How to proofread? Here is the checklist of items to look out for, during the proofreading process.
Some elements of paper writing are not a matter either of the words themselves, or of punctuation, but, rather, are matters of alignment, layout and consistency, or inconsistency.
- Check that your layout (page margins, line spacing, heading style, etc.) conforms to the format prescribed by your instructor.
- Keep an eye out for changes in font face, or size.
- Check all text that is underlined, italicized, bold face, and any other special text format.
- Check for consistency in page margins, line spacing, outline numbering, and paragraph indentation.
Keep a dictionary handy. First, run a spelling checker. Don’t automatically accept its suggestions as it’s not always right. Try to learn from errors it catches. Second, check spelling by hand (eye, ear and dictionary).
- When checking for spelling errors, start at the end of the sentence and work backward, word by word.
- Look for easily misused words, such as to/too/through, where/were, it’s/its, know/no. These types of errors are mostly due to one’s fingers, or brain, having a momentary hiccup, during which they select the incorrect word.
Check for the following.
- Every sentence should start with a capital letter.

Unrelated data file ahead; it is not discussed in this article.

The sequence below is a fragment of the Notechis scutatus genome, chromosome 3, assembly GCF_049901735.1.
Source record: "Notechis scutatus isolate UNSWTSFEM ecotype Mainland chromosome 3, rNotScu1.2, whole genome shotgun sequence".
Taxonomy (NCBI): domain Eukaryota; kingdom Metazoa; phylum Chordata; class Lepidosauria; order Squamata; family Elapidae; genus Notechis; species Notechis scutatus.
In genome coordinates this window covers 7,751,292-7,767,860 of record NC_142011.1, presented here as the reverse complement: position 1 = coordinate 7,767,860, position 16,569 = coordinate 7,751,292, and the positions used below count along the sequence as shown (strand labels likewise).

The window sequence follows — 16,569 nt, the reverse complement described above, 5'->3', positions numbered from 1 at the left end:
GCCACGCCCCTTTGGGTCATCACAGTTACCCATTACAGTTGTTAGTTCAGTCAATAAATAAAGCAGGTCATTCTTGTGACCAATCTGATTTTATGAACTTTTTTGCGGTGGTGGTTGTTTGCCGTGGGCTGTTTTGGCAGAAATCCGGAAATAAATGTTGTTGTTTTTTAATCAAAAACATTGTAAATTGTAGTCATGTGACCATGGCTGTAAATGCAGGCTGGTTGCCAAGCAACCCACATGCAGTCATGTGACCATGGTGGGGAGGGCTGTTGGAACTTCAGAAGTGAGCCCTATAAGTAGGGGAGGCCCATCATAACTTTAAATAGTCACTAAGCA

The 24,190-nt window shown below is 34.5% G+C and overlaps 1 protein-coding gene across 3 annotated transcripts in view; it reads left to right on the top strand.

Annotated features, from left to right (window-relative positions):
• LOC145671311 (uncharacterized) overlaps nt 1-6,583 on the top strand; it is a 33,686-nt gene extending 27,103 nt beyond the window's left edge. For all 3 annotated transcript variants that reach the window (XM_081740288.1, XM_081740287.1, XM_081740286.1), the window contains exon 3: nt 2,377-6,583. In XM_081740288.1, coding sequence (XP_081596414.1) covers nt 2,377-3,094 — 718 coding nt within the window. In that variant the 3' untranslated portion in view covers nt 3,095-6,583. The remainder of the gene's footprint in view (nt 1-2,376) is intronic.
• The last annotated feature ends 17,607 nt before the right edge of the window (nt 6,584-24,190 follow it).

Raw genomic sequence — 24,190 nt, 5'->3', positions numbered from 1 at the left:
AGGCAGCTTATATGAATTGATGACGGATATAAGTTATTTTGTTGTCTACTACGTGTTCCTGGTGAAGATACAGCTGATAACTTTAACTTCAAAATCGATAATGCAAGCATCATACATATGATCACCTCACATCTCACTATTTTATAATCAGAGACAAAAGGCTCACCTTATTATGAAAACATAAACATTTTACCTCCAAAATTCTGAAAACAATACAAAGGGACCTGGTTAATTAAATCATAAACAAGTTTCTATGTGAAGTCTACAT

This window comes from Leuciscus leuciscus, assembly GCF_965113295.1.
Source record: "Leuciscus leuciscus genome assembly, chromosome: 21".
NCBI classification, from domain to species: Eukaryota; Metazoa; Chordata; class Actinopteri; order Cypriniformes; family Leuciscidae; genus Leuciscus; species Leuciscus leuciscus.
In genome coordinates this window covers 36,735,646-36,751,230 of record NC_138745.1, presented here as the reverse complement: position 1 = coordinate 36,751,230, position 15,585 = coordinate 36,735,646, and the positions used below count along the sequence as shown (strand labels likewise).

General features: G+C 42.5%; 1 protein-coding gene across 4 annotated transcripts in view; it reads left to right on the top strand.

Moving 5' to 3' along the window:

- All proper nouns should be capitalized.
- Titles of books and other publications should be capitalized.
Punctuation and spacing
- Sentences should end with a period, a question mark, or an exclamation point.
- Check that the punctuation mark, at the end of the sentence, is right next to the character preceding, and that there is no extra space.
- Check that all marks are properly used.
- Determine if any is missing.
- Just to clarify: marks of punctuation include the apostrophe, brackets, the colon, the comma, the dash (including the em dash and en dash), ellipsis marks, the exclamation point, parenthesis, the period, the question mark, quotation marks (single and double), the semicolon and the slash.
Repeated or omitted words
The reader’s brain tends to fill in any missing words and to ignore repeated words – that is why it is important to look at every line, one word at a time. Reading aloud, is especially helpful in catching these types of errors.
Word processing has eliminated most word division (dividing a word at the end of a line), but if your paper does include it, check to make sure it’s correct. If you are including long URLs (Internet addresses) in your paper, particularly, in your citations, you may be forced to break them. Never add a hyphen, when you break a URL. If it is necessary to break a URL, do so just after a slash, or just before a period.
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